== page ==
One incumbent member of the Oktibbeha County School District Board of Trustees has apparently been defeated in Tuesday’s general election.
Challenger Melvin C. Harris was leading incumbent Yvette Rice in the race for the at-large seat on the school board by a vote of 1,813 to 1,265, according to final but unofficial results released Tuesday night.
Those totals do not include any of the 377 affidavit ballots cast in Tuesday’s election, as well as 123 absentee ballots that had to be counted by hand and were not included in totals released Tuesday night.
But even if Rice picks up any of the affidavit and absentee ballots during the certification process today, it won’t be enough to overcome the more than 540-vote lead Harris had on her Tuesday night since the majority were cast in precincts not affected by the school board race.
Harris, who was at the Courthouse Annex awaiting the election results Tuesday night, said he was excited about serving on the county school board.
“It gives me an opportunity to help reach some folks,” Harris said.
In the other county school board race on Tuesday’s ballot — that for the District 2 seat — incumbent Curtis Snell appeared to have won re-election over challenger Marvin Williams by a vote of 688 to 401.
The other big races on Tuesday’s ballot were those for 16th District Circuit Court judge and 14th District Chancery Court judge, as well as the Third Congressional District seat in the U.S. House of Representatives.
In the Circuit Court judge’s race for Place 1, incumbent Jim Kitchens of Columbus appeared headed for re-election over challenger William Starks. According to unofficial results, Kitchens had 18,843 votes to 14,200 for Starks with 64 of 67 voting precincts reporting.
In the Circuit Court judge’s race for Place 3 – a new position – West Point attorneys Lee Coleman and Nebra Porter appeared headed for a runoff Nov. 23.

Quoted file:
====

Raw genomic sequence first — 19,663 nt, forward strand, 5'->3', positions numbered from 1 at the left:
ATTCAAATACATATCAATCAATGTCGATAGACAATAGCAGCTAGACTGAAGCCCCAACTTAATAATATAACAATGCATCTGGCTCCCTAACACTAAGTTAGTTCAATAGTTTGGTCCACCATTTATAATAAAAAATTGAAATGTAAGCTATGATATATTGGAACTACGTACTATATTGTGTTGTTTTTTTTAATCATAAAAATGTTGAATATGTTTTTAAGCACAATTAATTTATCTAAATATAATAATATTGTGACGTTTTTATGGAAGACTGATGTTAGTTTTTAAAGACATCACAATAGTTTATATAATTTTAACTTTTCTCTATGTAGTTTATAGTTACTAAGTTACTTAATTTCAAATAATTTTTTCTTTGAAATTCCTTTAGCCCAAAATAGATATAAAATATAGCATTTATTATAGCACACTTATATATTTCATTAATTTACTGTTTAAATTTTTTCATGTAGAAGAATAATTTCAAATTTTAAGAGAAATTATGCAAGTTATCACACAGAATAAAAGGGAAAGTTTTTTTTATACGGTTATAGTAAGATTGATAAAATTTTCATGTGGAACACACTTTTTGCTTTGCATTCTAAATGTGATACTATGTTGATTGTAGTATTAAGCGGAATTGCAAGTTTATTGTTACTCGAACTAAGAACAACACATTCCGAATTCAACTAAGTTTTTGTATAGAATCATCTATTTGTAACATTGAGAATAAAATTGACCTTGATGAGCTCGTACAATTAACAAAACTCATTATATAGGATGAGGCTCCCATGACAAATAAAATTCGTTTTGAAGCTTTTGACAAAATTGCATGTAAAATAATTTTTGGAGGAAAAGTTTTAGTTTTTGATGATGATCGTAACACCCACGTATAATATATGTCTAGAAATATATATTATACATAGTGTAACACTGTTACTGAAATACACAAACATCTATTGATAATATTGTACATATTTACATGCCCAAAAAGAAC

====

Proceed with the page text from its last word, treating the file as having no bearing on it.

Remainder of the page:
Coleman notched 13,189 votes to win 40 percent of the total to Porter’s 10,197 votes, or 31 percent. The third candidate in the race, Bob Marshall, trailed with 9,711 votes.
Incumbent Circuit Court Judge Lee Howard was unopposed for the Place 2 position.
In the Chancery judge races, Kenneth M. Burns and Dorothy Colom were unopposed for the Place 1 and Place 3 positions.
In U.S. House races, Republican incumbent Gregg Harper of Pearl defeated Democratic challenger Joel Gill of Pickens and Reform Party challenger Tracella Lou O’Hara Hill of Hattiesburg to win a second term.
Two sitting Mississippi Democratic congressmen also saw upsets from GOP challengers.
First-term Democratic U.S. Rep. Travis Childers of Booneville was defeated by Republican State Sen. Alan Nunnelee of Tupelo in the First Congressional District, while incumbent Democratic U.S. Rep. Gene Taylor of Bay St. Louis was defeated by GOP challenger Steven Palazzo of Bilozie in the Fourth Congressional District.
In the Second Congressional District, icumbent Democratic U.S. Rep. Bennie Thompson of Bolton defeated Republican Bill Marcy of Vicksburg and Reform Party candidate Ashley Norwood of Canton.